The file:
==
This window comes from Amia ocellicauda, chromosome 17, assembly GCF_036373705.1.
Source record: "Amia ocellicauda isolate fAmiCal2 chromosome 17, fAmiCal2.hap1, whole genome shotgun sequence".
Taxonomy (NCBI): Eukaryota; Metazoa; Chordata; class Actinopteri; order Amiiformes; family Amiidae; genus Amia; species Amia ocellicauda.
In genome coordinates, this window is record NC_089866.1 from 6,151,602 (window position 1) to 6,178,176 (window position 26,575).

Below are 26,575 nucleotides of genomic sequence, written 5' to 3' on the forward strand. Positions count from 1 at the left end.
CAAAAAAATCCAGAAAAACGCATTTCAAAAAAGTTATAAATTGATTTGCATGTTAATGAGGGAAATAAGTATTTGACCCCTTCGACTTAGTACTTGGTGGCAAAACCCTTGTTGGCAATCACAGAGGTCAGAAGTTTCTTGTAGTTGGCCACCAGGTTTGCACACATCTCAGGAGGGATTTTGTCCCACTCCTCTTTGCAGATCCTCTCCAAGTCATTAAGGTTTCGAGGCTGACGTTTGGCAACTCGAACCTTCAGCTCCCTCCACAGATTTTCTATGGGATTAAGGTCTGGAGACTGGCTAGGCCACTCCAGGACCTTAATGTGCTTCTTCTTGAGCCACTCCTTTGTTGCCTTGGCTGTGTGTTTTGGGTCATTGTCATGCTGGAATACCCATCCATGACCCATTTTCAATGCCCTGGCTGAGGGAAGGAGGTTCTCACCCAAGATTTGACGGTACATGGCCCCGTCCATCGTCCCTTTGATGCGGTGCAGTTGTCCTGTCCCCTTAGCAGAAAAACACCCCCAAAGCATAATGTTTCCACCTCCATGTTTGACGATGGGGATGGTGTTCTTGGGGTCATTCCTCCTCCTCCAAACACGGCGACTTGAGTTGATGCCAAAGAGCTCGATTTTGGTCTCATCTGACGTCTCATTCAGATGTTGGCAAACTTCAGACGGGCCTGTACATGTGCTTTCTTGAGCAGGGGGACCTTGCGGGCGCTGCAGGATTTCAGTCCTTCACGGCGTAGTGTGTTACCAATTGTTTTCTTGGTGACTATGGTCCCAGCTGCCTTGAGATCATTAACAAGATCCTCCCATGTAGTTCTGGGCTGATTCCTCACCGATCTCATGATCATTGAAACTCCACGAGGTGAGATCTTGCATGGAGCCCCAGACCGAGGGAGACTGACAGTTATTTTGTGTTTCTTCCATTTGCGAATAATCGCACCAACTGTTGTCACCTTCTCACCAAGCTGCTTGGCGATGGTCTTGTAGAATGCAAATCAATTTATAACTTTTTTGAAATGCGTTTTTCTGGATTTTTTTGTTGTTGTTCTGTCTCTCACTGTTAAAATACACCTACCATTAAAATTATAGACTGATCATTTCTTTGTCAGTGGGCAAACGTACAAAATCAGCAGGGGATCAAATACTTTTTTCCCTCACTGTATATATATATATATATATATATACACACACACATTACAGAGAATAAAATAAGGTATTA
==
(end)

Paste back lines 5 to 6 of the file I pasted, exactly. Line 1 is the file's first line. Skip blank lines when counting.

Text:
Below are 26,575 nucleotides of genomic sequence, written 5' to 3' on the forward strand. Positions count from 1 at the left end.
CAAAAAAATCCAGAAAAACGCATTTCAAAAAAGTTATAAATTGATTTGCATGTTAATGAGGGAAATAAGTATTTGACCCCTTCGACTTAGTACTTGGTGGCAAAACCCTTGTTGGCAATCACAGAGGTCAGAAGTTTCTTGTAGTTGGCCACCAGGTTTGCACACATCTCAGGAGGGATTTTGTCCCACTCCTCTTTGCAGATCCTCTCCAAGTCATTAAGGTTTCGAGGCTGACGTTTGGCAACTCGAACCTTCAGCTCCCTCCACAGATTTTCTATGGGATTAAGGTCTGGAGACTGGCTAGGCCACTCCAGGACCTTAATGTGCTTCTTCTTGAGCCACTCCTTTGTTGCCTTGGCTGTGTGTTTTGGGTCATTGTCATGCTGGAATACCCATCCATGACCCATTTTCAATGCCCTGGCTGAGGGAAGGAGGTTCTCACCCAAGATTTGACGGTACATGGCCCCGTCCATCGTCCCTTTGATGCGGTGCAGTTGTCCTGTCCCCTTAGCAGAAAAACACCCCCAAAGCATAATGTTTCCACCTCCATGTTTGACGATGGGGATGGTGTTCTTGGGGTCATTCCTCCTCCTCCAAACACGGCGACTTGAGTTGATGCCAAAGAGCTCGATTTTGGTCTCATCTGACGTCTCATTCAGATGTTGGCAAACTTCAGACGGGCCTGTACATGTGCTTTCTTGAGCAGGGGGACCTTGCGGGCGCTGCAGGATTTCAGTCCTTCACGGCGTAGTGTGTTACCAATTGTTTTCTTGGTGACTATGGTCCCAGCTGCCTTGAGATCATTAACAAGATCCTCCCATGTAGTTCTGGGCTGATTCCTCACCGATCTCATGATCATTGAAACTCCACGAGGTGAGATCTTGCATGGAGCCCCAGACCGAGGGAGACTGACAGTTATTTTGTGTTTCTTCCATTTGCGAATAATCGCACCAACTGTTGTCACCTTCTCACCAAGCTGCTTGGCGATGGTCTTGTAGAATGCAAATCAATTTATAACTTTTTTGAAATGCGTTTTTCTGGATTTTTTTGTTGTTGTTCTGTCTCTCACTGTTAAAATACACCTACCATTAAAATTATAGACTGATCATTTCTTTGTCAGTGGGCAAACGTACAAAATCAGCAGGGGATCAAATACTTTTTTCCCTCACTGTATATATATATATATATATATATACACACACACATTACAGAGAATAAAATAAGGTATTA